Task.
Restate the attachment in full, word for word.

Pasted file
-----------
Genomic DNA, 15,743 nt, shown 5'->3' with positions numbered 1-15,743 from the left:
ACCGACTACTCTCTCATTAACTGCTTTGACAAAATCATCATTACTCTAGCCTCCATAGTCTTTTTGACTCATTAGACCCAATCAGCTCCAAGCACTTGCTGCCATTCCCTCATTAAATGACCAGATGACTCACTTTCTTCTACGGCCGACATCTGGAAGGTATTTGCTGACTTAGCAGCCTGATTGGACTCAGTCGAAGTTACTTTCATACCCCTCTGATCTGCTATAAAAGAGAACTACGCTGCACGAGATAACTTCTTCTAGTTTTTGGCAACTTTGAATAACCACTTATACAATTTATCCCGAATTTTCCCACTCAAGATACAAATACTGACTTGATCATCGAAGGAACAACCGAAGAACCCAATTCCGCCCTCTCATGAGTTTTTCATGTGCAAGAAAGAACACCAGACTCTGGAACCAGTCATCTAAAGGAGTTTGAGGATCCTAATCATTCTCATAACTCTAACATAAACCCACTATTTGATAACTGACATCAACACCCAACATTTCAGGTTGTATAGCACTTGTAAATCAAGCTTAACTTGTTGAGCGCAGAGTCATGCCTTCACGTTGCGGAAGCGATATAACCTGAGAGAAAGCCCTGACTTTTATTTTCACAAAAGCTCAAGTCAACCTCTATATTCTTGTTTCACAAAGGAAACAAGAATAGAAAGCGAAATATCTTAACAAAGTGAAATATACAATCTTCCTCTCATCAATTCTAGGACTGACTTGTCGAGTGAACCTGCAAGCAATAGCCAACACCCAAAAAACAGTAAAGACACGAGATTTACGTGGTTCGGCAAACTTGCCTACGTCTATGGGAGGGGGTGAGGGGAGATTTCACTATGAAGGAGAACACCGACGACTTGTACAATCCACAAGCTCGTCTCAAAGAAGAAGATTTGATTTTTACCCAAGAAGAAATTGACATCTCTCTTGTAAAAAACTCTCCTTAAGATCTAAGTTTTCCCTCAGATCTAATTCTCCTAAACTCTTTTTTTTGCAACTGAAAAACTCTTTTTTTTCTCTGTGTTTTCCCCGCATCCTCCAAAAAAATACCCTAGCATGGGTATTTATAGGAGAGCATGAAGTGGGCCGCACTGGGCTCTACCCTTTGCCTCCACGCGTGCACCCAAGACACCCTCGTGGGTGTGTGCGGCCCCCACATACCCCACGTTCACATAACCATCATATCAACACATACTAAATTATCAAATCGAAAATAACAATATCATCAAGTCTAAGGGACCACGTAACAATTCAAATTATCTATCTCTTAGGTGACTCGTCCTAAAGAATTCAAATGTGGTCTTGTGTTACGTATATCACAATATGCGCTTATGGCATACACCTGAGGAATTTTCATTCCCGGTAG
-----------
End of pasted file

Genomic DNA, 15,743 nt, shown 5'->3' with positions numbered 1-15,743 from the left:
ACCGACTACTCTCTCATTAACTGCTTTGACAAAATCATCATTACTCTAGCCTCCATAGTCTTTTTGACTCATTAGACCCAATCAGCTCCAAGCACTTGCTGCCATTCCCTCATTAAATGACCAGATGACTCACTTTCTTCTACGGCCGACATCTGGAAGGTATTTGCTGACTTAGCAGCCTGATTGGACTCAGTCGAAGTTACTTTCATACCCCTCTGATCTGCTATAAAAGAGAACTACGCTGCACGAGATAACTTCTTCTAGTTTTTGGCAACTTTGAATAACCACTTATACAATTTATCCCGAATTTTCCCACTCAAGATACAAATACTGACTTGATCATCGAAGGAACAACCGAAGAACCCAATTCCGCCCTCTCATGAGTTTTTCATGTGCAAGAAAGAACACCAGACTCTGGAACCAGTCATCTAAAGGAGTTTGAGGATCCTAATCATTCTCATAACTCTAACATAAACCCACTATTTGATAACTGACATCAACACCCAACATTTCAGGTTGTATAGCACTTGTAAATCAAGCTTAACTTGTTGAGCGCAGAGTCATGCCTTCACGTTGCGGAAGCGATATAACCTGAGAGAAAGCCCTGACTTTTATTTTCACAAAAGCTCAAGTCAACCTCTATATTCTTGTTTCACAAAGGAAACAAGAATAGAAAGCGAAATATCTTAACAAAGTGAAATATACAATCTTCCTCTCATCAATTCTAGGACTGACTTGTCGAGTGAACCTGCAAGCAATAGCCAACACCCAAAAAACAGTAAAGACACGAGATTTACGTGGTTCGGCAAACTTGCCTACGTCTATGGGAGGGGGTGAGGGGAGATTTCACTATGAAGGAGAACACCGACGACTTGTACAATCCACAAGCTCGTCTCAAAGAAGAAGATTTGATTTTTACCCAAGAAGAAATTGACATCTCTCTTGTAAAAAACTCTCCTTAAGATCTAAGTTTTCCCTCAGATCTAATTCTCCTAAACTCTTTTTTTTGCAACTGAAAAACTCTTTTTTTTCTCTGTGTTTTCCCCGCATCCTCCAAAAAAATACCCTAGCATGGGTATTTATAGGAGAGCATGAAGTGGGCCGCACTGGGCTCTACCCTTTGCCTCCACGCGTGCACCCAAGACACCCTCGTGGGTGTGTGCGGCCCCCACATACCCCACGTTCACATAACCATCATATCAACACATACTAAATTATCAAATCGAAAATAACAATATCATCAAGTCTAAGGGACCACGTAACAATTCAAATTATCTATCTCTTAGGTGACTCGTCCTAAAGAATTCAAATGTGGTCTTGTGTTACGTATATCACAATATGCGCTTATGGCATACACCTGAGGAATTTTCATTCCCGGTAG